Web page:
Why is linkLine so significant? First, it eliminates a cause of action for a price squeeze under federal antitrust law. As the Court made clear in Trinko, antitrust law rarely imposes a “duty to deal” with competitors. Even in a case involving such a duty, the different standards for establishing “predatory pricing” at the retail level make it very difficult to successfully prosecute a price-squeeze claim.
Second, linkLine highlights the Court’s recent trend allowing firms greater leeway to act unilaterally without fear of antitrust consequences – a trend which includes the Court’s prior decisions in Brooke Group, Trinko, and Leegin9. Furthermore, much of the Court’s reasoning holds the potential for application in varying degrees to other business pricing and marketing programs such as bundled discounts, loyalty rebates, exclusive dealing and tying.
Finally, the majority also expressed real concern about something that is too often lacking in antitrust decisions – the need for clearly communicated rules, including safe harbors within which business knows that their conduct will be insulated from antitrust review.
linkLine is an important new tool for manufacturers who seek to strengthen their ability to compete against other brands. Please contact your Fredrikson & Byron attorney if you have any additional questions or concerns.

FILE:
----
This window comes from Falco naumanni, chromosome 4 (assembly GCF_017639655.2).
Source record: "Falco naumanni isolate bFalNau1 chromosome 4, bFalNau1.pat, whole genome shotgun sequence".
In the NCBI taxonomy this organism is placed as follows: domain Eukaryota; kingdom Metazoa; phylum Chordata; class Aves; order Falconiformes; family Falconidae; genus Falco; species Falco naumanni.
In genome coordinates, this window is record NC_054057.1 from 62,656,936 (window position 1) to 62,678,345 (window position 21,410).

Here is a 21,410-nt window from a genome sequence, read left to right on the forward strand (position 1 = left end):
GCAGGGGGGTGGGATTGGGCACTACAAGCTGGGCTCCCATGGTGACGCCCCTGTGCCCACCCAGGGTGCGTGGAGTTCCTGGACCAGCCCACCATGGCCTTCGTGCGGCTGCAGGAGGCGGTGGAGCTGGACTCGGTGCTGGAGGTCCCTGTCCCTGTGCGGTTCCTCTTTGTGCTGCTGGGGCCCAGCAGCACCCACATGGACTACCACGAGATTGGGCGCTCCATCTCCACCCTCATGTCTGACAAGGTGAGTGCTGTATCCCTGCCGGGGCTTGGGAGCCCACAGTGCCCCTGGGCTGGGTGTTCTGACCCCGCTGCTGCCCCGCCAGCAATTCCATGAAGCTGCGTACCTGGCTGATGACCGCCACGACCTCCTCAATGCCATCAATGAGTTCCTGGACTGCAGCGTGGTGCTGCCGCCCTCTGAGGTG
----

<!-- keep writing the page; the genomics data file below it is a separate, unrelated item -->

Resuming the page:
1 United States v. Sealy, Inc., 388 U.S. 350 (1967) (territorial agreement between a trademark licensor and its licensees characterized as vertical and found reasonable by the trial court, but characterized as horizontal and thus per se illegal by the Supreme Court).
2 Illinois Corporate Travel v. American Airlines, 806 F.2d 722, 726 (7th Cir. 1986) (Easterbrook, J.) (“[i]f the evidence is consistent with the hypothesis that the firm at the top of the vertical chain designed the restrictions for its own purposes, an inference of [horizontal] conspiracy is inappropriate.”)
3 Electronic Communications Corp. v. Toshiba America Consumer Products, 129 F.3d 240, 243 (2d. Cir. 1997) (“[V]ertical restraints are generally subject to ‘rule of reason’ analysis. . . This is so even if the distributor and manufacturer also compete at the distribution level.”)
4 United States v. General Motors Corp., 384 U.S. 127 (1966) (supplier refused to deal with discounters at urging of dealer group).
5 United States v. Aluminum Co. of America, 148 F.2d 416 (2d Cir. 1945) (it was unlawful to hold the price of aluminum ingot high and the price of aluminum sheet so low that competing sheet rollers were unable to make a living profit.)
6 2009 WL 454286 (U.S. 2009), 96 BNA ATRR 177.
7 Verizon Communications, Inc. v. Law Offices of Curtis v. Trinko, LLP, 540 U.S. 393 (2004).
8 Brooke Group v. Brown & Williamson Tobacco Corp., 509 U.S. 209 (1993).
9 Leegin Creative Leather Prods. v. PSKS, Inc., 127 S.Ct. 763 (2007).